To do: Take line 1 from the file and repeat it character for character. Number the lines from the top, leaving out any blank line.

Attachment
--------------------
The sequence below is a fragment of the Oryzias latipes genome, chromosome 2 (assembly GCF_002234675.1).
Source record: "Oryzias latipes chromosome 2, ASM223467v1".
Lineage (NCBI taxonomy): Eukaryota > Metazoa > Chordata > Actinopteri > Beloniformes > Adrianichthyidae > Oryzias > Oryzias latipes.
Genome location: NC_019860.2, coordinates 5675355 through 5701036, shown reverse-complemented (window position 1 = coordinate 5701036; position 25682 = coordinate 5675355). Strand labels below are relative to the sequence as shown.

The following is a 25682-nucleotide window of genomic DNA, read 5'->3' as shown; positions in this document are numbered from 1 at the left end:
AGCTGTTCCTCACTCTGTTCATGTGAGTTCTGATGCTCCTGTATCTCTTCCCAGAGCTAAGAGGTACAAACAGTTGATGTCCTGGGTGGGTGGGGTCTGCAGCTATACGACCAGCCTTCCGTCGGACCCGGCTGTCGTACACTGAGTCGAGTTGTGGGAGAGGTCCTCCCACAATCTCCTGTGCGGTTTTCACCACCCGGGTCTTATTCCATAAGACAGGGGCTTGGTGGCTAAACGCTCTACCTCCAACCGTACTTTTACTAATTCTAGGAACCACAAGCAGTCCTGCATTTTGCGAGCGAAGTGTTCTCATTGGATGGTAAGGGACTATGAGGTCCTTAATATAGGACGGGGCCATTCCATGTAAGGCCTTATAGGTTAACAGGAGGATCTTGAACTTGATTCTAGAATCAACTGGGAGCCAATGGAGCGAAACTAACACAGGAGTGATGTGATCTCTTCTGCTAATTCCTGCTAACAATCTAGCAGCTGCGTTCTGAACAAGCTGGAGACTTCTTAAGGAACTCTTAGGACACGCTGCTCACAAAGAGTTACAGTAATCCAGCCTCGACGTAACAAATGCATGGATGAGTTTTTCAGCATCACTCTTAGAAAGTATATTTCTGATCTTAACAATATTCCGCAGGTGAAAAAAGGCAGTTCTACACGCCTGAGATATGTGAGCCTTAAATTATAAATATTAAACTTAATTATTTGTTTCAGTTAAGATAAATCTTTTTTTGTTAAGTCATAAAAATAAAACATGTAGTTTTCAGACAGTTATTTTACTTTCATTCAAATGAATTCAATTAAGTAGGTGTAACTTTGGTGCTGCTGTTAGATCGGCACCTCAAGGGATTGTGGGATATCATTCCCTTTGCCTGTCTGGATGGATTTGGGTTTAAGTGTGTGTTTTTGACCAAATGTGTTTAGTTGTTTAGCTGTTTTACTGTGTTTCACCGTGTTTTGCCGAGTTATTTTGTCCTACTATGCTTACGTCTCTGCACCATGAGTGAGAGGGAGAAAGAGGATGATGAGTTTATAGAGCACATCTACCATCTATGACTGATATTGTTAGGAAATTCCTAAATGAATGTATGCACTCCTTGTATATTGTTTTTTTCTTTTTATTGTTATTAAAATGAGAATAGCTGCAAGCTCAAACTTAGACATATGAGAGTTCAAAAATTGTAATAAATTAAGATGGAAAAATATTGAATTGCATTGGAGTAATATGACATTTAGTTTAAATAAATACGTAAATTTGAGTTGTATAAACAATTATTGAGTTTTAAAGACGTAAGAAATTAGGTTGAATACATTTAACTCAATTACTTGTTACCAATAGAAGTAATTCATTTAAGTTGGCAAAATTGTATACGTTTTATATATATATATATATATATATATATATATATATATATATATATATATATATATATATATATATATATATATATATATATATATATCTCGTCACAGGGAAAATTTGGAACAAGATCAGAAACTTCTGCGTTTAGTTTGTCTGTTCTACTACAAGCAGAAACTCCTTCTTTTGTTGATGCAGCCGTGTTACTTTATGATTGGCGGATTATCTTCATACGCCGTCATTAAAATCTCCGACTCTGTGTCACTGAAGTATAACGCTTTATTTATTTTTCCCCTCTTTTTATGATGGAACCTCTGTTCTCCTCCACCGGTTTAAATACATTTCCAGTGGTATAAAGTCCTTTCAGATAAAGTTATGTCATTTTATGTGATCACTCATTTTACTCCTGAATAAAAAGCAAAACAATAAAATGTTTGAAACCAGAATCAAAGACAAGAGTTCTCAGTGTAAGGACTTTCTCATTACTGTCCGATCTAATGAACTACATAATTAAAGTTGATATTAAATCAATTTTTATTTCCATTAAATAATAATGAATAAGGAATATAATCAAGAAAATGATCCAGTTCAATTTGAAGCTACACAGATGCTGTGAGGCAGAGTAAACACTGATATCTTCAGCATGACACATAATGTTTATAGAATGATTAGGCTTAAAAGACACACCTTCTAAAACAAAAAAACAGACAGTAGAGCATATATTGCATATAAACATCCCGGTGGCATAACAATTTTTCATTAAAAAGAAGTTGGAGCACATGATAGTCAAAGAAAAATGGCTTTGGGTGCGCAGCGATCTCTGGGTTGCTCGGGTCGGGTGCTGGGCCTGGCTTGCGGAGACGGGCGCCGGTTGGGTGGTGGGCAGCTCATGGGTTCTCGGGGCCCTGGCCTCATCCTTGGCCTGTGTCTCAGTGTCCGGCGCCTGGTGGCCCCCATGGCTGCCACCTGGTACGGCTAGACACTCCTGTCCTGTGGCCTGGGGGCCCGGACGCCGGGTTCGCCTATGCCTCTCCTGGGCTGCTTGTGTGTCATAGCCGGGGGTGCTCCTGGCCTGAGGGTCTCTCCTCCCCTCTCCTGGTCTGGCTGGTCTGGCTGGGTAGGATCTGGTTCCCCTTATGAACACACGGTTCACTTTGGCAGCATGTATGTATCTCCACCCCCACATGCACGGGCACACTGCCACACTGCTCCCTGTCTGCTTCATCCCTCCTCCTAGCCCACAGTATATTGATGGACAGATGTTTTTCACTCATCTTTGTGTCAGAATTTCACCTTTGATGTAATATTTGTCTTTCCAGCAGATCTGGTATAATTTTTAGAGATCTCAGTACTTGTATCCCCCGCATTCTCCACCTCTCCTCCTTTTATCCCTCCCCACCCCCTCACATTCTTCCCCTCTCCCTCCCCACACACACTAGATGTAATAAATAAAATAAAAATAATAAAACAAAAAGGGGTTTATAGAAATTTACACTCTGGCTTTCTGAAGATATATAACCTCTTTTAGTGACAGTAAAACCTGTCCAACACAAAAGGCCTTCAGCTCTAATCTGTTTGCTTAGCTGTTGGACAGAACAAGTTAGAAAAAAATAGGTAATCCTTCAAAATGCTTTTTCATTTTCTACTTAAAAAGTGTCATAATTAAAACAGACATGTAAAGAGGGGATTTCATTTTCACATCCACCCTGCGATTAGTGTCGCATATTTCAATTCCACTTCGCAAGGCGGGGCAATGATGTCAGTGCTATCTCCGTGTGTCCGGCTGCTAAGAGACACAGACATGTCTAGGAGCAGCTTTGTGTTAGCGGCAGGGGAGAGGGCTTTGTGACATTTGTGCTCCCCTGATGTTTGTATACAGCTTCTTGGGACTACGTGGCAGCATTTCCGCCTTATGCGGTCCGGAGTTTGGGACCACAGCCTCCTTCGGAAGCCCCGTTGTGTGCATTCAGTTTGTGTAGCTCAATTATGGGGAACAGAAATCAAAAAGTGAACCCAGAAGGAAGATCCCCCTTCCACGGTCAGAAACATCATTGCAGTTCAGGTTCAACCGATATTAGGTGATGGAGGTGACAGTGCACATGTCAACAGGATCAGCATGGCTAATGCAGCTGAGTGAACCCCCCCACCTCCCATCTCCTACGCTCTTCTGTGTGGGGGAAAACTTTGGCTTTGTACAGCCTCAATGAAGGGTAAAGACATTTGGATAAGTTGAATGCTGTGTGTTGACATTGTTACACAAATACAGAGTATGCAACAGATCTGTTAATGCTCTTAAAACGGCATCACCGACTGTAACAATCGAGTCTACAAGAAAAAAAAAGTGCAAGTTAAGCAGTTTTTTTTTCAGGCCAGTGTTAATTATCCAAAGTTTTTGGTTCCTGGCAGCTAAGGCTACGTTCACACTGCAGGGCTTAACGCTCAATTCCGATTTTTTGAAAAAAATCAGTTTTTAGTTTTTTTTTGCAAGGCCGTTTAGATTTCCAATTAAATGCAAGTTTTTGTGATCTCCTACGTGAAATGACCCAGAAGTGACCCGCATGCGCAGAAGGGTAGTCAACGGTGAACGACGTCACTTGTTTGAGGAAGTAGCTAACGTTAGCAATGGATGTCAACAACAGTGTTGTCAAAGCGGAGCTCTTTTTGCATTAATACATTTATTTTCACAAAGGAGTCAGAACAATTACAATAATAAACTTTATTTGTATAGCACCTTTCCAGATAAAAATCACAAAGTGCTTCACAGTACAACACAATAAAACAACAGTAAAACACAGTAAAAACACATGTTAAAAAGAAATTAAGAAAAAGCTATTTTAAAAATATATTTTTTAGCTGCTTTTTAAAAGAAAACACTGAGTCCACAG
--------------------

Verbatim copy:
The sequence below is a fragment of the Oryzias latipes genome, chromosome 2 (assembly GCF_002234675.1).